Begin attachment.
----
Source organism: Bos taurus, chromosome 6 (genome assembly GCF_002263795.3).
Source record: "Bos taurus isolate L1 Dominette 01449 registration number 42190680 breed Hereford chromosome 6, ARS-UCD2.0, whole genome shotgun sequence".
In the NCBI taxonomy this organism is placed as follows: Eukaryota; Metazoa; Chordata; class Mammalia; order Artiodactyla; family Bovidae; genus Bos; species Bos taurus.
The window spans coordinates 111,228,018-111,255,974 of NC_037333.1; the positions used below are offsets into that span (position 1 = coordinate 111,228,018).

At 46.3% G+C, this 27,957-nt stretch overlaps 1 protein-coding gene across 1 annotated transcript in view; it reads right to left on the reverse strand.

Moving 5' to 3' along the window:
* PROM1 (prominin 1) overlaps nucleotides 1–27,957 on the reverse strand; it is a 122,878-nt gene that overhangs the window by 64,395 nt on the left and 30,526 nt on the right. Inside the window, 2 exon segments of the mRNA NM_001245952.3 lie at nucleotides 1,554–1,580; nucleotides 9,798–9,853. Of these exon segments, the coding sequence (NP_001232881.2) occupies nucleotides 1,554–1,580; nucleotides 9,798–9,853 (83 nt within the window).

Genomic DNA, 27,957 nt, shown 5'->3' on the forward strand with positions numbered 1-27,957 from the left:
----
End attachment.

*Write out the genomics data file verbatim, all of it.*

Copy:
Source organism: Bos taurus, chromosome 6 (genome assembly GCF_002263795.3).
Source record: "Bos taurus isolate L1 Dominette 01449 registration number 42190680 breed Hereford chromosome 6, ARS-UCD2.0, whole genome shotgun sequence".
In the NCBI taxonomy this organism is placed as follows: Eukaryota; Metazoa; Chordata; class Mammalia; order Artiodactyla; family Bovidae; genus Bos; species Bos taurus.
The window spans coordinates 111,228,018-111,255,974 of NC_037333.1; the positions used below are offsets into that span (position 1 = coordinate 111,228,018).

At 46.3% G+C, this 27,957-nt stretch overlaps 1 protein-coding gene across 1 annotated transcript in view; it reads right to left on the reverse strand.

Moving 5' to 3' along the window:
* PROM1 (prominin 1) overlaps nucleotides 1–27,957 on the reverse strand; it is a 122,878-nt gene that overhangs the window by 64,395 nt on the left and 30,526 nt on the right. Inside the window, 2 exon segments of the mRNA NM_001245952.3 lie at nucleotides 1,554–1,580; nucleotides 9,798–9,853. Of these exon segments, the coding sequence (NP_001232881.2) occupies nucleotides 1,554–1,580; nucleotides 9,798–9,853 (83 nt within the window).

Genomic DNA, 27,957 nt, shown 5'->3' on the forward strand with positions numbered 1-27,957 from the left: